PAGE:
Will We Ever Get Past Race and Class?

By 07/27/2010

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For the better part of a week, Washington has been consumed by the Shirley Sherrod pseudo-scandal, leading many pundits to ponder race relations in America circa 2010. A better indicator, however, might be the goings-on in Wake County, North Carolina, where civil rights advocates are angrily protesting the decision of a newly elected school board to end the education system’s long-running busing program.

This story has it all: civil disobedience, allegations of “carpet-bagging” Yankees, super-charged emotions, and the highest of stakes: our children. Unlike the Sherrod dispute, which is mostly a symbolic proxy war, this one is fundamental to our self-definition as a country. Do we believe in raising our children together, with kids of other races, cultures, and economic backgrounds, or not?

Yet, as an ABC reporter said to me last week, it also sounds like a throwback to the 1970s. Isn’t busing something that came and went? We tried it, and it didn’t work, right? Wake County was one of the last hold-outs; perhaps now we’re finally looking at the end of an era.

Perhaps. But is that a good thing or a bad thing? Should we be glad that we’re “moving on,” focusing instead on improving our schools regardless of their demographics? A new Education Next forum titled “Is Desegregation Dead?” sheds light on this question. Susan Eaton of Harvard Law squares off against Steven Rivkin of Amherst College. Though they differ in their interpretation of the “success” (or not) of desegregation, they agree on the fundamentals: Integration helps to raise minority student achievement, but it’s not nearly a strong enough intervention by itself to close achievement gaps. As Rivkin explains:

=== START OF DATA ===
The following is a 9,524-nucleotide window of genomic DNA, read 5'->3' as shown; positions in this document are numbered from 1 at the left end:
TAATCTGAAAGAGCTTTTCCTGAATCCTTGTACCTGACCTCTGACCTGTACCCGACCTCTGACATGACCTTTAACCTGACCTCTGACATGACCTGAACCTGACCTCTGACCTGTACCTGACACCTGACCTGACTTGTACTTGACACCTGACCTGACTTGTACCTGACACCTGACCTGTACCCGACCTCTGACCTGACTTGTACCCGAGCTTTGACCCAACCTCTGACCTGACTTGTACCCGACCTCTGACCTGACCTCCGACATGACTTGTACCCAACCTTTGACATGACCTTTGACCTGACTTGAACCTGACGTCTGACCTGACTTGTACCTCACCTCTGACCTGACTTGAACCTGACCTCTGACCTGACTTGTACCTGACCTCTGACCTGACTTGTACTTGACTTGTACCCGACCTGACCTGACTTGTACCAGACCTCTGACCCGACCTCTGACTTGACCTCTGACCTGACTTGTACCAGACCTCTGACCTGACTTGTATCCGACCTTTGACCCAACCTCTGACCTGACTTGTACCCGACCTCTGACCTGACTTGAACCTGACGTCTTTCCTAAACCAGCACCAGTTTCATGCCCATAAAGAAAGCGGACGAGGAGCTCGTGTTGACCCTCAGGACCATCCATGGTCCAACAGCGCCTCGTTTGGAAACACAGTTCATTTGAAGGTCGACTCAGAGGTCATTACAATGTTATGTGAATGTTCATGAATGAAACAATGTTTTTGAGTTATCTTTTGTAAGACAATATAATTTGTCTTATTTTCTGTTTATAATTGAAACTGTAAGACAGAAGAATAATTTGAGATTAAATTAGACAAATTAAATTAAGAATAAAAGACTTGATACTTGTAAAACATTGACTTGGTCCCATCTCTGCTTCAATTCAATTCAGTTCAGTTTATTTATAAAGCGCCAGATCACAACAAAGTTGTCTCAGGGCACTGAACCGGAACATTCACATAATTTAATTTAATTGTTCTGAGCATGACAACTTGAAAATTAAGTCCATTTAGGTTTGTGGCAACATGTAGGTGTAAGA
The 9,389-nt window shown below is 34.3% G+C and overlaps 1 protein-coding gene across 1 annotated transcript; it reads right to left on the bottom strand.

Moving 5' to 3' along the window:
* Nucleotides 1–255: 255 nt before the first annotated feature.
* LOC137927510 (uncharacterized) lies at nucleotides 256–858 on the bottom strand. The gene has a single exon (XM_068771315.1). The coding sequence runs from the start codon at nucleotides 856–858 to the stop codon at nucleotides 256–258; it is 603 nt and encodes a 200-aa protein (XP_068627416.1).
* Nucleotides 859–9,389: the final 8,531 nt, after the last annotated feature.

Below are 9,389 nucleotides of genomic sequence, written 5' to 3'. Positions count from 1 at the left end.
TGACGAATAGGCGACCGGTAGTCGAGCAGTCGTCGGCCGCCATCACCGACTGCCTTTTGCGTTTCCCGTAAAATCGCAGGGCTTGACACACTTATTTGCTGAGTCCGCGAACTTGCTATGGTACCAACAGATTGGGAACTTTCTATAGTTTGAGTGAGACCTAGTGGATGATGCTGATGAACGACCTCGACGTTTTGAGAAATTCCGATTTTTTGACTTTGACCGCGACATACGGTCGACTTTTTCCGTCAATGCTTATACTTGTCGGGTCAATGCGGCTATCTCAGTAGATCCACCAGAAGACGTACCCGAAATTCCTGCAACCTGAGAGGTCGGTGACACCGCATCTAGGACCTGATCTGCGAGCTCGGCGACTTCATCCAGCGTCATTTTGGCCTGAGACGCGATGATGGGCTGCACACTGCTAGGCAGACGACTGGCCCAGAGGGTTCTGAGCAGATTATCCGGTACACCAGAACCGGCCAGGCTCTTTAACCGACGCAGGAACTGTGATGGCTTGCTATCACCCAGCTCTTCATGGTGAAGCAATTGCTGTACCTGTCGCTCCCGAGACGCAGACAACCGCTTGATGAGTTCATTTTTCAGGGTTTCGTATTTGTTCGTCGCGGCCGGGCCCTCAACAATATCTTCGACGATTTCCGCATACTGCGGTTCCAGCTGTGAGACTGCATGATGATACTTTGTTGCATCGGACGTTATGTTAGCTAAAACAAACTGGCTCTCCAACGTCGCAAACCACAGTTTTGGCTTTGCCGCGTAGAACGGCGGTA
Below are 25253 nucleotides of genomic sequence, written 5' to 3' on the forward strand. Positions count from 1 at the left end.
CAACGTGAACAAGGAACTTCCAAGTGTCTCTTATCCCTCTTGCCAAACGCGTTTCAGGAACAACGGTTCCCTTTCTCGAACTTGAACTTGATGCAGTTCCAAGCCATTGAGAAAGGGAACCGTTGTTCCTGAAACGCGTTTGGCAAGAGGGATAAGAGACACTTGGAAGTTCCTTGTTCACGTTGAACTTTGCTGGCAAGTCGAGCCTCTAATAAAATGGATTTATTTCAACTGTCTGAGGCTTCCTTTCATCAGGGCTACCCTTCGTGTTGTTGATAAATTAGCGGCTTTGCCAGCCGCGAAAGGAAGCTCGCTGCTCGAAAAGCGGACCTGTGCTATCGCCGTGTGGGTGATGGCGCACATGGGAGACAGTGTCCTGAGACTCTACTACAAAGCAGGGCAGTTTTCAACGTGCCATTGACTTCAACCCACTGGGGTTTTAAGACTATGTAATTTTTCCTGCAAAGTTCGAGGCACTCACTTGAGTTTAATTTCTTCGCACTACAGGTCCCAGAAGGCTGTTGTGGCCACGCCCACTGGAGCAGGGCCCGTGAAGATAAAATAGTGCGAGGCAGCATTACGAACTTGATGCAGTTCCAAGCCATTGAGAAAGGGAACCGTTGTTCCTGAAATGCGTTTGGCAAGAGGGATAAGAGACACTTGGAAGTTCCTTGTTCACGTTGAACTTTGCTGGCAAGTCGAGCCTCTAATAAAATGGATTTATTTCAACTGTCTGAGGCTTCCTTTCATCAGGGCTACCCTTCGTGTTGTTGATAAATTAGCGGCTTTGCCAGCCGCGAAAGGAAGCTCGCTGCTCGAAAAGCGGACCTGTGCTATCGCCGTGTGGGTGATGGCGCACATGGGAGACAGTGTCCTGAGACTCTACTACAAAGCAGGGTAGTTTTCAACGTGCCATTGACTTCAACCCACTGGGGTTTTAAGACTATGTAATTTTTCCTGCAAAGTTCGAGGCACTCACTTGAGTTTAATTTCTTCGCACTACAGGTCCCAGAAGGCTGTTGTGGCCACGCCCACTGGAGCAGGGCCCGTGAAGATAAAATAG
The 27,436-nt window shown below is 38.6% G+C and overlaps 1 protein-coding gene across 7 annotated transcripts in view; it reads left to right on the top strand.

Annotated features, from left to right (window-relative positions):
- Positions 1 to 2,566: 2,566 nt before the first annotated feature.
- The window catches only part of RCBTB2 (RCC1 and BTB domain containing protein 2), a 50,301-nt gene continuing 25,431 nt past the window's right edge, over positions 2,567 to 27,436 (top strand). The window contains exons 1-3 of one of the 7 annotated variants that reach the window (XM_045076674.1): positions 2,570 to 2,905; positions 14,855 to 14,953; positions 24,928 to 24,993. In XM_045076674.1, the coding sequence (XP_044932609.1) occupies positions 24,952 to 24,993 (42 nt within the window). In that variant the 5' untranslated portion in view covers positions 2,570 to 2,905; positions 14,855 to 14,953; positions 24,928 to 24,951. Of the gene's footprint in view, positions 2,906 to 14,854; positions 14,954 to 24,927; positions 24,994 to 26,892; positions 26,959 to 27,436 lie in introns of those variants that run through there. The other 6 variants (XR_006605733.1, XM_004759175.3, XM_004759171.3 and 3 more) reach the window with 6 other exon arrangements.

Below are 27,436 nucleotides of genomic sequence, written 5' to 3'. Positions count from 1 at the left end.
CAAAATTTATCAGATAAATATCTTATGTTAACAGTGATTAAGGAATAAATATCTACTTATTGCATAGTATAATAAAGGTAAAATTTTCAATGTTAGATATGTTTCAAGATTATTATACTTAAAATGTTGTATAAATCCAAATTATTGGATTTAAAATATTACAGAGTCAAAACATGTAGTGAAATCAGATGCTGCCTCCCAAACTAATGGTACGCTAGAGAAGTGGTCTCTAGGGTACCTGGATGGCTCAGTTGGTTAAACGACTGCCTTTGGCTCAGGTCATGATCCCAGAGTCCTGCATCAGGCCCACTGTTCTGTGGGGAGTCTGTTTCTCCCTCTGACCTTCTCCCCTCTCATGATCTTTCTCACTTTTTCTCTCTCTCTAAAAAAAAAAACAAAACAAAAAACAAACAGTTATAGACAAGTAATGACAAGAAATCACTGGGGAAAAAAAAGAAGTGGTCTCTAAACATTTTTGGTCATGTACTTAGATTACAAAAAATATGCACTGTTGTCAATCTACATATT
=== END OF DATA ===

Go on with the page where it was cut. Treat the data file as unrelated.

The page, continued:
Research, includ­ing 2008 and 2009 studies by Eric Hanushek, John Kain, and me, and a 2000 study by Car­oline Hoxby that account for both observed and unobserved factors that could affect outcomes and contaminate the results, sug­gests that African Americans, particularly higher achievers, do benefit from attending schools with a higher proportion of white students. It is likely, though, that the ben­efit depends on how school integration was achieved. The relationship between achieve­ment and the demographic composition of the classroom is not well understood. What drives higher achievement? Is it peer influ­ences? Better teachers? Teacher behavior? Clearly, both the student population and the quality of instruction affect student out­comes, and policies should take both factors into consideration.

Conventional wisdom says that integration is impossible now that our neighborhoods are so racially and economically isolated. But there are pockets where that’s changing: in suburbs and exurbs experiencing an influx of minority families, especially immigrants; and cities experiencing rapid gentrification as white families return, and stay for the long-haul. Today’s generation has another shot at integrating our schools—a shot that the research indicates is worth taking.

NB: Marty West of Education Next interviews Steve Rivkin (“What Has Desegregation Accomplished?”) and Susan Eaton (“Desegregation: Down but Not Out”) in videos now posted on the Ed Next website.

Comment on this article
  • Kenneth says:

    “Will We Ever Get Past Race and Class?”

    If all the IQ tests since WWI mean anything, the answer is “no.”

  • Marktropolis says: